Entertainment

The Ravine Review: Eric Dane Murder Mystery Falls Apart In Its Opening Act

Eric Dane in The Ravine

The Ravine is sadly a confusing version of a rather straightforward story. The murder mystery is solid, but it does not get a chance to take hold in a meaningful way. The cast does nothing wrong or right, they are simply bound to the script that seems to serve two masters. The heavily religious aspects of the film make perfect sense given what the characters go through, but also derail the plot in a massive way. By the film’s end, racist undertones drown the barely floating ship, and director Keoni Waxman’s (Absolution) adaptation of Robert and Kelly Pascuzzi book sinks.

When Danny Turner (Peter Facinelli) commits a horrific act of violence against his family, his friends and loved ones can’t believe he had it in him. They all gather as Detective Ben Lee (Byron Mann) lays out the facts. As he asks them about Danny’s past, it’s clear he had a darkness about him that was known to some, but not all. Danny’s friend Mitch (Eric Dane) is left to both grieve and investigate parts of the case that Detective Lee shares with only him. The story is told, piece by piece, from several perspectives and ultimately leads to a revelation about how Mitch deals with the toughest moments in his life.

Teri Polo in The Ravine

Overtly religious movies can be hard to get a handle on. When a film comes out of the gate with a Christian message one knows what the rules are. But when that aspect isn’t introduced in the first act and is held back as a twist, the structure of the film is the only thing keeping the plot from splintering. The Ravine starts off as a straightforward murder mystery. It’s fully dramatic and complete with flashbacks and a well-dressed detective with sharp instincts. Crucially, as the weight of the murder creeps in on the supporting cast, they do not turn to religion. There is a scene where two young men are forgiven for a brutal crime in which the victim chooses God over drugs. This takes place in a flashback that totally works as a backstory for the characters. But when God is the twist, viewers might be confused as to where it fits in what they thought was a murder mystery.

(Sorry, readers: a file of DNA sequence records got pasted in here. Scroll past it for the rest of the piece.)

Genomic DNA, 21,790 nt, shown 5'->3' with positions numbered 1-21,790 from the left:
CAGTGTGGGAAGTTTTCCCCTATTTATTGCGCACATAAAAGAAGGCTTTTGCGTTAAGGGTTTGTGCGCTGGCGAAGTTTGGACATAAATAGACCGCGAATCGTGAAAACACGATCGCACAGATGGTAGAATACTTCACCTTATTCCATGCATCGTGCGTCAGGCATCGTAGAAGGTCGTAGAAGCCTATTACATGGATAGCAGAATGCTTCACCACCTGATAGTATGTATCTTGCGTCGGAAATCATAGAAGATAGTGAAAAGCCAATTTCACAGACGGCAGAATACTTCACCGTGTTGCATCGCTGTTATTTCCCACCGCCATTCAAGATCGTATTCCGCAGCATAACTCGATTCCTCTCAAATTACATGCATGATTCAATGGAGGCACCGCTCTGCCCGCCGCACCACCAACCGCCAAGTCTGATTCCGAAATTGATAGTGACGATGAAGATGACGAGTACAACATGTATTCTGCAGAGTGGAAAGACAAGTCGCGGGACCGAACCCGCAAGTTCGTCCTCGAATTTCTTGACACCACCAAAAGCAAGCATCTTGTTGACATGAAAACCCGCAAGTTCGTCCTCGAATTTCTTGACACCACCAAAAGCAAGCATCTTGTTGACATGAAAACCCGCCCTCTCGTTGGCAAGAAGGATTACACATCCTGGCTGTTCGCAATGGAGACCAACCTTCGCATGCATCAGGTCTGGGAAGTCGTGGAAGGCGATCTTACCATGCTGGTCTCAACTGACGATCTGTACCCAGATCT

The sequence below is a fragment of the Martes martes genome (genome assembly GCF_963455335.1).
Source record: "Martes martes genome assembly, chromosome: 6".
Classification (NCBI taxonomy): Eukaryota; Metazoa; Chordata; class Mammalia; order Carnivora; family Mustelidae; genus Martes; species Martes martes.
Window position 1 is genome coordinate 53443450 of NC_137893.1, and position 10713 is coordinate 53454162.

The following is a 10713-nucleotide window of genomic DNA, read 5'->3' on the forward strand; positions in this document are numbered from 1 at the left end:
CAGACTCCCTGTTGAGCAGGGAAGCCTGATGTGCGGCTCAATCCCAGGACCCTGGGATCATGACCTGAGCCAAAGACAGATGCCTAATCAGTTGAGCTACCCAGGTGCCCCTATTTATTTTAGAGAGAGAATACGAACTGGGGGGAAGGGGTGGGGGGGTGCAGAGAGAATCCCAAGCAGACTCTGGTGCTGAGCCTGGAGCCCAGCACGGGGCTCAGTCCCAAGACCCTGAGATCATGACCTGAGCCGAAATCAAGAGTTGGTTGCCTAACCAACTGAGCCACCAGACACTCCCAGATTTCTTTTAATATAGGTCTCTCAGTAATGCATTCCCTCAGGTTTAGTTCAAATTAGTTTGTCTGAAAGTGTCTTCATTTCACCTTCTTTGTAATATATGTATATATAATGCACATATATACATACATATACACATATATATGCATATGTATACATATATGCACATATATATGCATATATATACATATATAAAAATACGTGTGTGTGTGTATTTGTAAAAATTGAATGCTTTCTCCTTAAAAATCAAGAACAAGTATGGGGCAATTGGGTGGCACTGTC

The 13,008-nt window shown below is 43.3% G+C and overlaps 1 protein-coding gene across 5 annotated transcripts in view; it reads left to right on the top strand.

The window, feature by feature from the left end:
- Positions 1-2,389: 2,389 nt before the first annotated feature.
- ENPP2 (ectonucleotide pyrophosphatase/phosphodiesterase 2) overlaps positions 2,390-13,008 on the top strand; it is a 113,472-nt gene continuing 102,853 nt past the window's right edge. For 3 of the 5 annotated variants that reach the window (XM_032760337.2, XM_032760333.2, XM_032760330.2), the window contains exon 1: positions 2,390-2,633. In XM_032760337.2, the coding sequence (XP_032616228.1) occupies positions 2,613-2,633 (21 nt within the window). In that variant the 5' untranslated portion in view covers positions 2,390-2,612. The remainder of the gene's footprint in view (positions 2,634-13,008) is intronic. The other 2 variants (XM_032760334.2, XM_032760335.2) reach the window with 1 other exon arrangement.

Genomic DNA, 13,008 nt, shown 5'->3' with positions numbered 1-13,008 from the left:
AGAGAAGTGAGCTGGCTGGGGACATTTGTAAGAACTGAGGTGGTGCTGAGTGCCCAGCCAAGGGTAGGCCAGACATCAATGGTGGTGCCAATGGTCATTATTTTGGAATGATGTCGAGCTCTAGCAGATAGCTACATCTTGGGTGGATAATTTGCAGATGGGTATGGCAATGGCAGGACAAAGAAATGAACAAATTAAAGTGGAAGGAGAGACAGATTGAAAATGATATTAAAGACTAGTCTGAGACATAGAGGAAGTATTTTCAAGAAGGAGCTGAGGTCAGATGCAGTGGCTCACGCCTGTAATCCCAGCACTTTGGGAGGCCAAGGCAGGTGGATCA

Religion is by no means the sin of The Ravine. The unforgivable aspect of the film is dialogue that refers to the lone Black character’s skin color in a biblical sense. To that end, what is known as the “Magical Negro” trope is in full effect in The Ravine. Leslie Uggams (Deadpool) plays Joanna, a character who literally appears out of nowhere to comfort the white characters. She has the answers to questions they haven’t asked yet and a complete psychological profile of the entire cast. Like many films before it, The Ravine thinks this trope is fair play when the character has a direct spiritual connection in the world of the movie. But like The Green Mile, special effects can’t hide one of Hollywood’s most outdated tropes.

Peter Facinelli in The Ravine

The murder mystery aspect of The Ravine is where the film makes its stand. If the film was less concerned with the guilt and grief of the characters and more about what drove them to this point, the best parts of the production would be highlighted. The opening leaves a fascinating ambiguity that makes one think the film could go in several directions. However, no suspense is built past the first act and the film loses track of the main storyline fairly quickly. When the facts are given and handheld flashbacks show Danny making backroom deals, the movie is a high-octane hallmark thriller. And it has the right cast for just that. Eric Dane is very noticeable after Euphoria and Grey’s Anatomy, while Peter Facinelli is recognizable from the Twilight franchise. The film takes advantage of that… for about three scenes.

There is a very entertaining movie somewhere in The Ravine, but it seems to have been left on the editing room floor. The plot and cast should have made for a twist-filled and flashback-driven movie that worked. Perhaps the sheer scale of the film was its own demise. The best scenes are the principal cast delivering exposition in a living room. Everything else surrounding the film leaves the viewer bored and confused knowing there is still an answer they need at the end of this murder mystery. The bottom line is The Ravine can’t stay in top gear long enough to make one invested in what it has to offer.

The Ravine is in theaters, on digital, and on-demand beginning May 6. The film is 121 minutes long and is rated R for some violence and language.

Our Rating:

1.5 out of 5 (Poor, A Few Good Parts)

Content